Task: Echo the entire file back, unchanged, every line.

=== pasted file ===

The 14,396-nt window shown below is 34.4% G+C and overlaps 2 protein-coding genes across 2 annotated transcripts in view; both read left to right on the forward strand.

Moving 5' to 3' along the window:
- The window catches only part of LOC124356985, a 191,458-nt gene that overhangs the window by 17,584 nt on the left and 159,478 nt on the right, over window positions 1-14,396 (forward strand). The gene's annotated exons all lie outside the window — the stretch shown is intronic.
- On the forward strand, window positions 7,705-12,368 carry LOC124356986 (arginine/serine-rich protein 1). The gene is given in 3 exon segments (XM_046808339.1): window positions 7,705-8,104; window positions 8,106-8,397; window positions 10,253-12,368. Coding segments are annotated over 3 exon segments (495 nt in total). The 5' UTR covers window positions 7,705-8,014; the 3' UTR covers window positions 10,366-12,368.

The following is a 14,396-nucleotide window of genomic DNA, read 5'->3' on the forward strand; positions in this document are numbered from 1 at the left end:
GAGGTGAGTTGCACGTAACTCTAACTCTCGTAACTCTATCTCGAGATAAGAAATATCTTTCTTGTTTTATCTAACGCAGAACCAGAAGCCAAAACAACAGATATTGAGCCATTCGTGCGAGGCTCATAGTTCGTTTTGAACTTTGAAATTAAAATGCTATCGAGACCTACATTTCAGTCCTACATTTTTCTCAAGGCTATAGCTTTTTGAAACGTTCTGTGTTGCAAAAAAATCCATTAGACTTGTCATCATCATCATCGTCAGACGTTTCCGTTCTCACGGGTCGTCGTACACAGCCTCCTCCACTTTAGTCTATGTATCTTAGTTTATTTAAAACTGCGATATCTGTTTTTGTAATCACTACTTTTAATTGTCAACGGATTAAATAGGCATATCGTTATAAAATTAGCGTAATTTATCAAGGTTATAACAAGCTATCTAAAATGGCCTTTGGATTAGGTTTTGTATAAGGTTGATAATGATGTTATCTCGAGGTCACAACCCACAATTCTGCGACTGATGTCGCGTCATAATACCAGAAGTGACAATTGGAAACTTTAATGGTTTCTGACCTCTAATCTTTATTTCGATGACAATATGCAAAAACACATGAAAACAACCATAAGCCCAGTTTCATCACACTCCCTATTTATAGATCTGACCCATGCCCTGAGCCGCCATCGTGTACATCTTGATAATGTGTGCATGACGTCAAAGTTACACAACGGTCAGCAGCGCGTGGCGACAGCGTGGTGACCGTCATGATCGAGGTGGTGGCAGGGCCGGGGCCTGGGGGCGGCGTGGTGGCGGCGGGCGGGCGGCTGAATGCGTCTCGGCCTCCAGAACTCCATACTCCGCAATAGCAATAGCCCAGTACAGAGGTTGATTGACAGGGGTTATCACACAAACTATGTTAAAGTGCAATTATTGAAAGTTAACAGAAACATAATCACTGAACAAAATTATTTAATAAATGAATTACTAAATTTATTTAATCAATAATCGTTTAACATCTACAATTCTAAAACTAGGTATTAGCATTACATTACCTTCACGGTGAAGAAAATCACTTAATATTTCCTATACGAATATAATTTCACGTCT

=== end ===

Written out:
The 14,396-nt window shown below is 34.4% G+C and overlaps 2 protein-coding genes across 2 annotated transcripts in view; both read left to right on the forward strand.

Moving 5' to 3' along the window:
- The window catches only part of LOC124356985, a 191,458-nt gene that overhangs the window by 17,584 nt on the left and 159,478 nt on the right, over window positions 1-14,396 (forward strand). The gene's annotated exons all lie outside the window — the stretch shown is intronic.
- On the forward strand, window positions 7,705-12,368 carry LOC124356986 (arginine/serine-rich protein 1). The gene is given in 3 exon segments (XM_046808339.1): window positions 7,705-8,104; window positions 8,106-8,397; window positions 10,253-12,368. Coding segments are annotated over 3 exon segments (495 nt in total). The 5' UTR covers window positions 7,705-8,014; the 3' UTR covers window positions 10,366-12,368.

The following is a 14,396-nucleotide window of genomic DNA, read 5'->3' on the forward strand; positions in this document are numbered from 1 at the left end:
GAGGTGAGTTGCACGTAACTCTAACTCTCGTAACTCTATCTCGAGATAAGAAATATCTTTCTTGTTTTATCTAACGCAGAACCAGAAGCCAAAACAACAGATATTGAGCCATTCGTGCGAGGCTCATAGTTCGTTTTGAACTTTGAAATTAAAATGCTATCGAGACCTACATTTCAGTCCTACATTTTTCTCAAGGCTATAGCTTTTTGAAACGTTCTGTGTTGCAAAAAAATCCATTAGACTTGTCATCATCATCATCGTCAGACGTTTCCGTTCTCACGGGTCGTCGTACACAGCCTCCTCCACTTTAGTCTATGTATCTTAGTTTATTTAAAACTGCGATATCTGTTTTTGTAATCACTACTTTTAATTGTCAACGGATTAAATAGGCATATCGTTATAAAATTAGCGTAATTTATCAAGGTTATAACAAGCTATCTAAAATGGCCTTTGGATTAGGTTTTGTATAAGGTTGATAATGATGTTATCTCGAGGTCACAACCCACAATTCTGCGACTGATGTCGCGTCATAATACCAGAAGTGACAATTGGAAACTTTAATGGTTTCTGACCTCTAATCTTTATTTCGATGACAATATGCAAAAACACATGAAAACAACCATAAGCCCAGTTTCATCACACTCCCTATTTATAGATCTGACCCATGCCCTGAGCCGCCATCGTGTACATCTTGATAATGTGTGCATGACGTCAAAGTTACACAACGGTCAGCAGCGCGTGGCGACAGCGTGGTGACCGTCATGATCGAGGTGGTGGCAGGGCCGGGGCCTGGGGGCGGCGTGGTGGCGGCGGGCGGGCGGCTGAATGCGTCTCGGCCTCCAGAACTCCATACTCCGCAATAGCAATAGCCCAGTACAGAGGTTGATTGACAGGGGTTATCACACAAACTATGTTAAAGTGCAATTATTGAAAGTTAACAGAAACATAATCACTGAACAAAATTATTTAATAAATGAATTACTAAATTTATTTAATCAATAATCGTTTAACATCTACAATTCTAAAACTAGGTATTAGCATTACATTACCTTCACGGTGAAGAAAATCACTTAATATTTCCTATACGAATATAATTTCACGTCT